“Nobody anymore under the age of fifty has any education whatsoever.”
A rhetorical exaggeration, but still sobering. It’s tempting to assume ignorance metastasizes untreatably across generations, that the young are willfully blind to their inheritance. Many are, and have been taught by parents and teachers to scorn learning. But the opposite of ignorance is not a college degree but unconditional curiosity. My essential education occurred not in classrooms but in libraries and wherever I happened to be reading a good book or listening to someone more knowledgeable than I.
The writer quoted above is Guy Davenport in a letter to James Laughlin on this date, April 6, in 1994. Davenport speaks from experience. Less than four years earlier he had retired from the University of Kentucky after teaching there for almost thirty years. He goes on in the letter:
“I get so tired of all this idealism in the universities about multiculturalism. As if they thought it up all of a sudden. Back in 1970 I gave a course in Herakleitos and the Dogon, for sophomores and juniors. Nobody on the faculty noticed, of course, and imagine we’ve never had multicultural studies until now. . . . (I don’t think I taught anybody anything.)”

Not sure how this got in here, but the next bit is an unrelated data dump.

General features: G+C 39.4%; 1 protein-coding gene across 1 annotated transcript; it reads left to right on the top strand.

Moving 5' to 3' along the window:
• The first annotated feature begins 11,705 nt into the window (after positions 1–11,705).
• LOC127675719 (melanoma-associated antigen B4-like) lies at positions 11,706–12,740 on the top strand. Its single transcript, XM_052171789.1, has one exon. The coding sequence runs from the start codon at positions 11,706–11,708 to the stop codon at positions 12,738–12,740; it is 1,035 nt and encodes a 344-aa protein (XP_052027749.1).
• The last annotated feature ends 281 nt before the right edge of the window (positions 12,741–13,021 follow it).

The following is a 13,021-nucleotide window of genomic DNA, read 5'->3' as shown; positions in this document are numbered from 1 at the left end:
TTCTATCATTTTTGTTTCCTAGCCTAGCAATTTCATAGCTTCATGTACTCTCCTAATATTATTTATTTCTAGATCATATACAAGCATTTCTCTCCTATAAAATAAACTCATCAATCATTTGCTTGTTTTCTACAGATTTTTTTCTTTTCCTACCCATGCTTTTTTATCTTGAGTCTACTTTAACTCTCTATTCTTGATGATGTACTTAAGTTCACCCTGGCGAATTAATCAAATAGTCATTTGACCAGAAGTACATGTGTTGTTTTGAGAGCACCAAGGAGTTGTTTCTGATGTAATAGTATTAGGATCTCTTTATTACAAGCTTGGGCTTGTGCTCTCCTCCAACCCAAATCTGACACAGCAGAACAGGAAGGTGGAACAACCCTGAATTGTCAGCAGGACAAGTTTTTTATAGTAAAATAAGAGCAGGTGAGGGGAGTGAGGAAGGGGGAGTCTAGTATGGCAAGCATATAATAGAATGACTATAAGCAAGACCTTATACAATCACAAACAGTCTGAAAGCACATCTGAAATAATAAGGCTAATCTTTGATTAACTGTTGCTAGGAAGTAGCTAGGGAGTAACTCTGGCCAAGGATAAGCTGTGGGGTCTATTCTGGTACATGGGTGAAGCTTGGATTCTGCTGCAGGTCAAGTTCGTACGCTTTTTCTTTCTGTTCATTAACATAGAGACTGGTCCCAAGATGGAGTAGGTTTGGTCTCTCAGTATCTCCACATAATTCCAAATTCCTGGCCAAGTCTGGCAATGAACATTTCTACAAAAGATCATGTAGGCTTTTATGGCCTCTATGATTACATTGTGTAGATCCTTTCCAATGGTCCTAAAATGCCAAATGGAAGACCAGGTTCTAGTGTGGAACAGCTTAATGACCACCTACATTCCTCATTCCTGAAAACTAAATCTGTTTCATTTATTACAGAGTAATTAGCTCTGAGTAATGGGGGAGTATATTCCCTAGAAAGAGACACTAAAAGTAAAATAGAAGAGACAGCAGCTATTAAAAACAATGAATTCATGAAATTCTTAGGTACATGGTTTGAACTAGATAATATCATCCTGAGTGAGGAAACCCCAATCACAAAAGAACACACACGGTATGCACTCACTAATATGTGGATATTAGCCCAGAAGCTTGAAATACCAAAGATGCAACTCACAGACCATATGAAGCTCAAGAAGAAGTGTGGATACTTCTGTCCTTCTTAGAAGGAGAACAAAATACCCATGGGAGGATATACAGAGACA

I know one exception to that final lament. Thanks to several years of correspondence with Davenport, my sole meeting with him at his home in Lexington, Ky., and most importantly my reading of his books, I can consider myself a reasonably well-educated man. Ultimately, all educated people are autodidacts. In the richest of his essays, “Finding” (The Geography of the Imagination, North Point Press, 1981), Davenport writes:
“ . . . I am grateful for the unintentional education of having been taught how to find things (all that I have ever done, I think, with texts and pictures).”
[Davenport’s letter can be found in Guy Davenport and James Laughlin: Selected Letters (W.W. Norton, 2007).]